We've often thought about the possibility of the apocalypse, the total destruction of the world as we know it, a sweeping end to the human population along with all the habits and customs we've built up over the years. While we've occasionally envisioned the possible end of days, we often focused on the natural disasters, the fiery judgment day or the unexpected animal revolution that would bring about said grand finale. Never have we thought about, say, the texture of the destruction.
Enter artist Elizabeth Glaessner, whose paintings capture the aftermath of the apocalypse in dripping pigments, rendering mutant faces, globular landscapes and bizarre rituals that both attract and repulse. We normally associate abstraction with increased distance from the subject, yet Glaessner obscures her subject matter in order to bring them closer, to the point where they resemble a premonition, a half-baked memory or a gut feeling. Using pure pigments dispersed with water, acrylics and oils, Glaessner conjures a landscape that's eternally in flux. The layers of paint, so thick they never seem to dry, communicate a continually shifting, post-human world where meaning is forever liquid.
Glaessner's current exhibition, on view at P.P.O.W. gallery, is titled "All this happened, more or less," which you may recognize as the opening line of Kurt Vonnegut's "Slaughterhouse V." The painted world is often described as post-apocalyptic, though Glaessner explained in an interview, "I hesitate to think of it that way because I feel like it's such a loaded term." What Glaessner depicts is what comes after the destruction, a rebirth spawned from decay. It's simultaneously organic and toxic.
"After all humanity has left the world, these creatures and new life forms inhabit the earth," she continued. "They find different clues that we've left behind and recontextualize them to figure out why they are there. It's sort of a search for an identity." Glaessner paints things we've seen before -- boats, trampolines, empty dwellings -- stripped of their purpose and plopped into a liquified zone of uncertainty. Through the eyes of these post-human earth inhabitants, the most banal objects become sites of mystery, portals to potential meaning.
"I'm really interested in flipping rules about the things we feel like are so certain. This is a world where nothing is logical; they place value on things we may not have placed value on."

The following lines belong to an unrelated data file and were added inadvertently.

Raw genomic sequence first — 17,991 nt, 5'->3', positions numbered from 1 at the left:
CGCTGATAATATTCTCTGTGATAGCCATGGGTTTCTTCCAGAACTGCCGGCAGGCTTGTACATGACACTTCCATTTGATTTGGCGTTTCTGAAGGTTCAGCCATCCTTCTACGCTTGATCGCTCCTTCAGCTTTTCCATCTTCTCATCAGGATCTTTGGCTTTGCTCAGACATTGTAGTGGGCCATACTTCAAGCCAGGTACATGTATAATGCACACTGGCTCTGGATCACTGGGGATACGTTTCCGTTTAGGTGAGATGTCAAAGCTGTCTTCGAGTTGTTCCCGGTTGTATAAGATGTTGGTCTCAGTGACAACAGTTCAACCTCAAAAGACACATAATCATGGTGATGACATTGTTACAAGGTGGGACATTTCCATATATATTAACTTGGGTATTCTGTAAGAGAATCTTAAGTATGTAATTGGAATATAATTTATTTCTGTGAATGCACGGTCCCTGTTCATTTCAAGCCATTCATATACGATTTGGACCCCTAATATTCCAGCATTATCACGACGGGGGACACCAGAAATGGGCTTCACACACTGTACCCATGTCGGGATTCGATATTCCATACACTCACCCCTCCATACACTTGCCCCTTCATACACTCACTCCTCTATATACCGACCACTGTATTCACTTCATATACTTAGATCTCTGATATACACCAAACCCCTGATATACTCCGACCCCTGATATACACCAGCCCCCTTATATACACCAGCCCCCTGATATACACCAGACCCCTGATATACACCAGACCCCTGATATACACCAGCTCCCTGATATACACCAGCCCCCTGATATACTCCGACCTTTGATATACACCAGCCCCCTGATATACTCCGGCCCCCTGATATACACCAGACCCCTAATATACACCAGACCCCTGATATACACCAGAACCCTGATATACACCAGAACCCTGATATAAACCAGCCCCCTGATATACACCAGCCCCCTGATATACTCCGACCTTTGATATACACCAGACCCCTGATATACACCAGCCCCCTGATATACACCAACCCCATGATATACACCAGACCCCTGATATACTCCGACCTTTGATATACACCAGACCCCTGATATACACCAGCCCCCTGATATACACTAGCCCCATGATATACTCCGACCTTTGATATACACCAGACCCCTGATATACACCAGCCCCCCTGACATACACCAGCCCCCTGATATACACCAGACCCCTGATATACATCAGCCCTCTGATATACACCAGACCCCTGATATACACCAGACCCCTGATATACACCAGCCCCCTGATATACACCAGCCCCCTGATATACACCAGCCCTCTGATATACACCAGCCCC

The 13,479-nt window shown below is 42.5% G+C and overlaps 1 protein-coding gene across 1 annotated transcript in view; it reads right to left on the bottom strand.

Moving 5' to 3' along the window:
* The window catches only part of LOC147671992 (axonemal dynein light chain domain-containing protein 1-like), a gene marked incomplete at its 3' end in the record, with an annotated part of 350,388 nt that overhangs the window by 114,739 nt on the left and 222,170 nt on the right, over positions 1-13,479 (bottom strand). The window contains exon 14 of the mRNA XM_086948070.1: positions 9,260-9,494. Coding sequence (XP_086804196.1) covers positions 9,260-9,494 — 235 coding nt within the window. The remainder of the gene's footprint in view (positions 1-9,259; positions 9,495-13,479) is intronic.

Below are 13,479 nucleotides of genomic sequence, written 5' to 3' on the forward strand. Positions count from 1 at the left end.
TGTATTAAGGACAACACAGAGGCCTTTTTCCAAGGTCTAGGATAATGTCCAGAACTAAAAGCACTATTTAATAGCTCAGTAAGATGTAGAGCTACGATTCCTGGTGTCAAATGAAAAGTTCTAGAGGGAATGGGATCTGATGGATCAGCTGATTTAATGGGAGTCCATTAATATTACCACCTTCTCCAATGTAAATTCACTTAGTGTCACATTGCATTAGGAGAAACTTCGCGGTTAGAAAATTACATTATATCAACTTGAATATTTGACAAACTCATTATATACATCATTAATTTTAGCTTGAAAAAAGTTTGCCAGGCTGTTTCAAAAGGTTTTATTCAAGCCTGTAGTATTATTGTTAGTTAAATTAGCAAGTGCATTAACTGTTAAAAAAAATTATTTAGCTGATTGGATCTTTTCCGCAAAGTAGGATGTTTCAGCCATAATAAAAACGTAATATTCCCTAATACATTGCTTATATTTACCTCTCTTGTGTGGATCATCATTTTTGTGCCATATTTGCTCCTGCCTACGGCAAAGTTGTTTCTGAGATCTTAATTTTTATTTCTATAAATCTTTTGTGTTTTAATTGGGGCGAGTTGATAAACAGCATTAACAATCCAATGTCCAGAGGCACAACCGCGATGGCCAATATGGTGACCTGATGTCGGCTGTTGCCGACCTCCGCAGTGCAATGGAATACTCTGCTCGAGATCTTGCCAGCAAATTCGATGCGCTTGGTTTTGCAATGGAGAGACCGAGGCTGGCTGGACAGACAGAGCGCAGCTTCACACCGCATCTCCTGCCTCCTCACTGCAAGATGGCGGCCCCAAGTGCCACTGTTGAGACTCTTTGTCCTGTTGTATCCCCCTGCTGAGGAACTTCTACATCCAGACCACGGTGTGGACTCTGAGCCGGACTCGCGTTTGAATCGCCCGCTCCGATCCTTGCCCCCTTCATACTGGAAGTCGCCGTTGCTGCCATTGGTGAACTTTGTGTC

One such object is the trampoline. The frivolous object most commonly found at children's birthday parties is stripped of its associations and left to develop its own mythology. "They find this trampoline and don't understand what our use for it was, so they create this cultish obsession with jumping and bouncing. The purpose of the object is completely transformed." Uncanny rituals sprout from unlikely spaces as our human hierarchy is jumbled up in paint. For Glaesser, the reverence attached to such strange items illuminates how arbitrary our own sacred objects have always been.
"I feel like we as humans put so much importance on such absurd things," she added. "It is absurd that we have these religious rituals based on things that one person decided was extremely important. It's sort of a play on that."
Of all the works on view, Glaessner's portraits are perhaps the most unsettling of all. The semi-human forms, all rendered life-size, resemble plastic surgery patients who've taken their bandages off too soon. Their outsides and insides drip together into a single multicolored mass, bubbling and spewing like a human stew. The occasional recognizable eye or mouth only makes the overall face all the more alien, like a vision you vaguely recognize from childhood nightmares. The melting species is at once horrific and enchanting, a dead animal whose spewed insides form hypnotic shapes.
Another standout work from the series is "Donkey Face," a chilling image that injects the animal with the darkest of human emotions. For Glaessner, this obsession with the donkey stems back to childhood. "Donkeys have been an animal that I've loved since I was a little kid, when I used to go on donkey rides. I grew up in Houston and horses are such a Texas thing but I didn't' connect with them at all. I just loved donkeys. They're underrepresented and have this reputation of being this dumb animal that just does our dirty work but they're also revered in a lot of religions."
Citing artists like Caspar David Friedrich and El Greco as inspiration, Glaessner takes the artistic idea of a malleable reality to surrealist heights. While for centuries artists have negotiated how to best balance natural representation with the human impression, she removes the human element completely, instead painting with the hand of an unknown alien form. "A lot of the environments that these paintings take place in, I imagine them as somewhat familiar," she says. "I'll have a lot of forests and trees or a beach scene or something. But I also want it to feel almost toxic. A sort of toxic landscape that can breed different mutations. From all the destruction we've left behind on the earth, new things can be born. What was once toxic and deadly is now birthing a new life form."
Glaessner's swampy scenes capture a moment we often fear yet rarely imagine, when humans are but a distant memory. Her gloriously wet canvases are certainly not tethered in reality, but seem stuck to it somehow like an animal in a swamp.
"All this happened, more or less" runs until August 15th, 2014 at P.P.O.W. in New York.